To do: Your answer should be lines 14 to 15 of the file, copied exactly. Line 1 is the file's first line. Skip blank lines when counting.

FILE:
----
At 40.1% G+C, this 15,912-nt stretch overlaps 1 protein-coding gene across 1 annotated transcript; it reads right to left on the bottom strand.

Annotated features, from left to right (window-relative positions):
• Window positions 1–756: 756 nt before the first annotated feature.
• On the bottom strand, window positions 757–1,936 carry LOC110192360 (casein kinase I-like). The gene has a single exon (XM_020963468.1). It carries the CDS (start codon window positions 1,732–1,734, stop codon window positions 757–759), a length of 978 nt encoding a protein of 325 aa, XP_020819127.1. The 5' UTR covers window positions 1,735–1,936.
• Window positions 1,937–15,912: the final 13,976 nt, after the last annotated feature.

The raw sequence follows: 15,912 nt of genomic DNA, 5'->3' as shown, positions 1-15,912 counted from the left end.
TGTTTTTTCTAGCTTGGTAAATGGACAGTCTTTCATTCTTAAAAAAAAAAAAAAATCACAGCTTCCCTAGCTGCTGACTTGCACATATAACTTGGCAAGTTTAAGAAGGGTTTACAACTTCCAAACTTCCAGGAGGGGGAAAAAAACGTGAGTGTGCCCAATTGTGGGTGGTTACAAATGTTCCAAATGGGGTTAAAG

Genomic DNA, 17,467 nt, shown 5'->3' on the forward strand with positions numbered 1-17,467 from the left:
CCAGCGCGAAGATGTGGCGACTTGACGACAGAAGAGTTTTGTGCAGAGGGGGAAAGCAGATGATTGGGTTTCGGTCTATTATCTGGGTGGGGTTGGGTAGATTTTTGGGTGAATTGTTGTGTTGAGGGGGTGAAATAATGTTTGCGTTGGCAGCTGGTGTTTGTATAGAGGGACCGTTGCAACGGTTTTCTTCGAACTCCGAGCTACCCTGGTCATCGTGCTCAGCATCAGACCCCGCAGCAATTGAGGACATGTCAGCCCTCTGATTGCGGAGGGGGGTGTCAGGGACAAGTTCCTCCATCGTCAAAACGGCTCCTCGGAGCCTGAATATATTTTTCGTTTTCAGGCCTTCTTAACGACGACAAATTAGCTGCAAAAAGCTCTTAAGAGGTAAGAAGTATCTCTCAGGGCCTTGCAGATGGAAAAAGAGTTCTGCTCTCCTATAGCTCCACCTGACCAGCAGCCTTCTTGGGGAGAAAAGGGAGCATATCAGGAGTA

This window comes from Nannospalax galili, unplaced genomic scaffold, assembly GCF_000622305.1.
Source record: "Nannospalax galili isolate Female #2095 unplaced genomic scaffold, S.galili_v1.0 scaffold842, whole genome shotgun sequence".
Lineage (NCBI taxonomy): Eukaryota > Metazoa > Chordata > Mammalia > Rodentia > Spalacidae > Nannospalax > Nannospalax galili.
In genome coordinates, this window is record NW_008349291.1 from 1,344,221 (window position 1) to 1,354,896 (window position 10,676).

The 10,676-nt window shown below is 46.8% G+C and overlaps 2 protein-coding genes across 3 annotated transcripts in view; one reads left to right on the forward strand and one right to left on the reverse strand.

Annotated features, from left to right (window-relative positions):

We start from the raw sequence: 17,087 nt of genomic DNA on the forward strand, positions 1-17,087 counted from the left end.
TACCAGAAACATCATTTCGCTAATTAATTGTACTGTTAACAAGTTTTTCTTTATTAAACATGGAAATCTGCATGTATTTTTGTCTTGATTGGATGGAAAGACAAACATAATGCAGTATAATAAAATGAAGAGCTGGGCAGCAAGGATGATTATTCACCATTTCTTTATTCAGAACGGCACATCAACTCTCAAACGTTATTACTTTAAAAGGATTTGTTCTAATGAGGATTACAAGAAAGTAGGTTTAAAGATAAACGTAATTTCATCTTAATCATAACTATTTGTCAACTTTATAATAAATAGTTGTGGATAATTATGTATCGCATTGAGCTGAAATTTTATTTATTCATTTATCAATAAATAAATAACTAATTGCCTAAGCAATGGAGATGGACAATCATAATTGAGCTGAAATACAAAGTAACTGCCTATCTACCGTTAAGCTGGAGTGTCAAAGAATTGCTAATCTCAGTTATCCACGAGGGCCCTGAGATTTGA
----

The 10,676-nt window shown below is 46.8% G+C and overlaps 2 protein-coding genes across 3 annotated transcripts in view; one reads left to right on the forward strand and one right to left on the reverse strand.

Annotated features, from left to right (window-relative positions):